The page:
Home » A Wasted Life » Living With The Monster-In-Law/Just Kill Me Now

Living With The Monster-In-Law/Just Kill Me Now

We moved in with J***s’ mama and daddy and she immediately started laying down her ridiculous rules.  They ranged from ordering me not to “be throwing” tampons down the toilet, to telling me how much toilet paper I was allowed to use.
My routine was getting up, changing and feeding the girls, watching J*** get ready to go to work and dreading the rest of the day.
Her routine was getting up, making herself the usual grapefruit juice and Vodka cocktail and starting her day.  She would putter around the house, fixing drink after drink and then go next door to see her mama, grandma F******, to complain about me.  Grandma F****** had been there when I married J*** and I had been around her a few times but I didn’t care for her.
She would whisper advice to J*** behind my back about how he and I were raising our children and I didn’t like that…..not to mention that she kept calling me by his first wife’s name.  There was only one letter difference, but it shouldn’t have been that confusing.  I never corrected her, but J***s’ brother did and through the years, it transformed into me having the audacity to straighten out grandma F******.  It was just one more thing that was held against me.
I had also met J***s’ paternal grandma and I treasured her.  Grandma H*** was one of the sweetest, kindest people I had ever met and was the only person who immediately made me feel welcome.  Our relationship enraged R*** and she was almost insane with jealousy.
One day, R*** decided that we would pick up grandma H*** and go eat pizza.  R*** ordered a pizza, a pitcher of beer and three glasses.  She filled up the three glasses and sat one in front of me and one in front of grandma H***.  I moved mine away and she angrily picked it up and sat it right back in front of me.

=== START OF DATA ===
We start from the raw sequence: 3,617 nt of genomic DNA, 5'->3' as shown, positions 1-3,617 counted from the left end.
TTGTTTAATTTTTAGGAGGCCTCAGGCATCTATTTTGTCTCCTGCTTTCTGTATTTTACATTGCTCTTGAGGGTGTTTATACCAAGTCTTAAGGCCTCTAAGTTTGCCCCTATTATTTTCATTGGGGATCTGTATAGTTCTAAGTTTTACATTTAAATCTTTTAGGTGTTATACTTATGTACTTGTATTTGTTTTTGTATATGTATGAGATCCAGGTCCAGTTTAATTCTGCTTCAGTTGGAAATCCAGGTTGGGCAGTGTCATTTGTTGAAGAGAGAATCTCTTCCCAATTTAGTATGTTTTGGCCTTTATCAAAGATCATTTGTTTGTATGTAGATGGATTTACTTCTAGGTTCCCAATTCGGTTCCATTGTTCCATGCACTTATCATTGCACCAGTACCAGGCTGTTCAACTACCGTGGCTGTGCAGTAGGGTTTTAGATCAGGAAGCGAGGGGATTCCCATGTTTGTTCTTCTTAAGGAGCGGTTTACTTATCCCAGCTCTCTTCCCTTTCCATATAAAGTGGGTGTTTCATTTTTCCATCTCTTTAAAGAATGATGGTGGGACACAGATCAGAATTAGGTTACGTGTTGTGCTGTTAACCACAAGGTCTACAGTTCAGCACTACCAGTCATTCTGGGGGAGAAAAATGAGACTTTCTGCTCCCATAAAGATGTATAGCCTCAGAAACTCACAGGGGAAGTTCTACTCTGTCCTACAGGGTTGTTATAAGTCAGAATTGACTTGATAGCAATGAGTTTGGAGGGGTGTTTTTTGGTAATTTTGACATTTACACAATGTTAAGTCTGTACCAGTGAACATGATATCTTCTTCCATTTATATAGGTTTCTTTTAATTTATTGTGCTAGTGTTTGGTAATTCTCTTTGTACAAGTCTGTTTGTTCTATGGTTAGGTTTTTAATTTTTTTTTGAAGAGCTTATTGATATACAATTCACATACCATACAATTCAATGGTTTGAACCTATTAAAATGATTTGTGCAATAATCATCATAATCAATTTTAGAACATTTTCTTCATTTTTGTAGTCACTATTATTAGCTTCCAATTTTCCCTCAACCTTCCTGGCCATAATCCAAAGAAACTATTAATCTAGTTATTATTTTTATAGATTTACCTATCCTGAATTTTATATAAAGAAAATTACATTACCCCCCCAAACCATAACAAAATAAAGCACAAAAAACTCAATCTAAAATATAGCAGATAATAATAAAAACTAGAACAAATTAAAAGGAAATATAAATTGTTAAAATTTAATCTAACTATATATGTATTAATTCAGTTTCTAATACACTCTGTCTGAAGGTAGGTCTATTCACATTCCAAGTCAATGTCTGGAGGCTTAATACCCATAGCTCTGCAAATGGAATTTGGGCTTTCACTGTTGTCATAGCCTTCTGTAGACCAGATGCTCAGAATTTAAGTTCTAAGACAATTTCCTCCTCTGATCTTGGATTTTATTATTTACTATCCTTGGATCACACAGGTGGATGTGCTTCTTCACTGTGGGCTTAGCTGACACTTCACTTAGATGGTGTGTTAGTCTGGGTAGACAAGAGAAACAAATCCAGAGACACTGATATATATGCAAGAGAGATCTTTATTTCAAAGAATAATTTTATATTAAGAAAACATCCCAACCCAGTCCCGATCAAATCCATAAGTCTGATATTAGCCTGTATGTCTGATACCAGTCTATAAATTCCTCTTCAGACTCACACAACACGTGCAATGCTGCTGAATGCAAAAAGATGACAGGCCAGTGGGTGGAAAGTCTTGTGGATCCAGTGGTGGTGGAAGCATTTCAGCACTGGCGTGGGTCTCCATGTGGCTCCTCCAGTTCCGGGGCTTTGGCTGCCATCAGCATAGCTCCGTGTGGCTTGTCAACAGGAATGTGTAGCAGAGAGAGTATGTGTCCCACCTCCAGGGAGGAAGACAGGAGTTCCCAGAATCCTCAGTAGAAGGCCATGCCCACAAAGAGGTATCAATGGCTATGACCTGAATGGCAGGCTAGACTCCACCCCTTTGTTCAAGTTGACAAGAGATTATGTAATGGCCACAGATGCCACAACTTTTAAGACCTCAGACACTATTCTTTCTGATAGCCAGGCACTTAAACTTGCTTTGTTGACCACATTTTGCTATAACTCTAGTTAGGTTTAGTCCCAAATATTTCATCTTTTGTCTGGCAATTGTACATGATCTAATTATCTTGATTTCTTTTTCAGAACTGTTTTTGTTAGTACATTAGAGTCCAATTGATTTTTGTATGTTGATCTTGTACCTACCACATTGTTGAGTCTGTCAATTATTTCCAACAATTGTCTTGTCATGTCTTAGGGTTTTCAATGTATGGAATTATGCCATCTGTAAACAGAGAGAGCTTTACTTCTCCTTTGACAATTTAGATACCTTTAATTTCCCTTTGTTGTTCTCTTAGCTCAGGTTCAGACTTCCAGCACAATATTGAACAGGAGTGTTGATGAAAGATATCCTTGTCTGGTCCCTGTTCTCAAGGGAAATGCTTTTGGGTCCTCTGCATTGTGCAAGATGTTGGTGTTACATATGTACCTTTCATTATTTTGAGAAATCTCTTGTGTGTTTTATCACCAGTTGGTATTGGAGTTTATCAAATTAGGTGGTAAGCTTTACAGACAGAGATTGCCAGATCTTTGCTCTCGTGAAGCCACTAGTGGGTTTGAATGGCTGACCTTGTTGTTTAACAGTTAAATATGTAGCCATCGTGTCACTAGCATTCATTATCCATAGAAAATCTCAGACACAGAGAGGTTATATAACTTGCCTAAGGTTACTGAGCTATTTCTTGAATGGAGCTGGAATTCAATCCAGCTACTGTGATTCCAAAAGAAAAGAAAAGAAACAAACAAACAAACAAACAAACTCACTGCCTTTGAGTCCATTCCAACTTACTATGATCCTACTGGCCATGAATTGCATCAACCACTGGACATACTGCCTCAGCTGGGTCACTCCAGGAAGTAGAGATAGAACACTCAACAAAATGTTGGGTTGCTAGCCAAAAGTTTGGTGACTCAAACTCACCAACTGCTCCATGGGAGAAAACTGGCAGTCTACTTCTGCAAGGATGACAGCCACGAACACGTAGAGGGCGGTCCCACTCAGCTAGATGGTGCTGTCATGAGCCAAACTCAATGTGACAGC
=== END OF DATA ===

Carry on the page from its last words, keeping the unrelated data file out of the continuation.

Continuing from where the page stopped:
I was too disgusted to eat and my children certainly weren’t old enough to eat pizza so we just sat there and watched R*** eat a few slices and then drink that whole pitcher of beer.  We were getting ready to leave and she handed me the bill.  I told her I wasn’t paying because she was the only one who ate or drank.  She caused a bit of a scene but eventually paid.
When we got back to her house, J***s’ daddy was there and she slammed the pizza box down on the counter and said “here.  Eat this.  YOU paid for it.”
The next morning, I got up and started changing and feeding the girls.  J*** needed a shirt ironed so he got out the iron and ironing board.  R*** absolutely blew a gasket and told him that it was not HIS job to do that.  He told her he didn’t mind and went ahead and ironed his shirt.  After he left, she lit into me with a vengeance.
I absolutely could not take any more of her violent outbursts, so I packed up the girls and headed for grandma H***s’ house.
I called J*** and told him I was there and that I was going to stay there.  He didn’t give me any trouble and said he would call me when he got off work.
From that day until the day we left, my girls and I spent every single day at grandma H***s’ house.
Grandma H*** was one of the few family members who actually acknowledged that R*** was a drunk, although she did it quietly.  She rarely commented and when she did, it was simply “I don’t know why R*** says and does the things she says and does.”  She told me that one time she had angered R***  and in retaliation, R*** stood at her front door and used her porch as her “spit can.”  It was winter and it was freezing, but R*** stood there with the front door wide open.  J***s’ daddy finally had to tell her to shut the door and come back in and sit down.
Grandma H*** was virtually set aside.  R*** was emphatic when she said “as long as my mama lives, we’re going to have Thanksgiving and Christmas dinner at her house” which meant grandma H*** was left out.  It had been clear to me who made the rules in that household from the very beginning.  I felt sorry for grandma H***.  She never got to see her oldest son on Thanksgiving or Christmas day because she had been labeled as unimportant.  I could strongly identify with the unimportant label and it would for me in the coming years, not only be underlined, but capitalized.
I had gotten to know J***s’ aunt F****** (the one I didn’t want to end up like.)  She was staying with grandma H*** and we all three had a lot of fun.  Grandma H*** wore “coke-bottle” glasses and aunt F****** and I would tease her by saying “when she takes her nap, let’s hide her glasses.”  Grandma H*** would just laugh and laugh.  Being around them was such a contrast to being around R***.  Never once did either of them criticize the way I fed, changed or treated my girls.
Grandma H*** and I created a bond that remained intact until the day she died.
J*** had gotten praise and recognition at work for winning the fellowship.  The newspaper had agreed to continue to pay his salary and award stocks periodically with the caveat that he would return.
We were both counting the days until it was time to leave, although I’m sure for different reasons.

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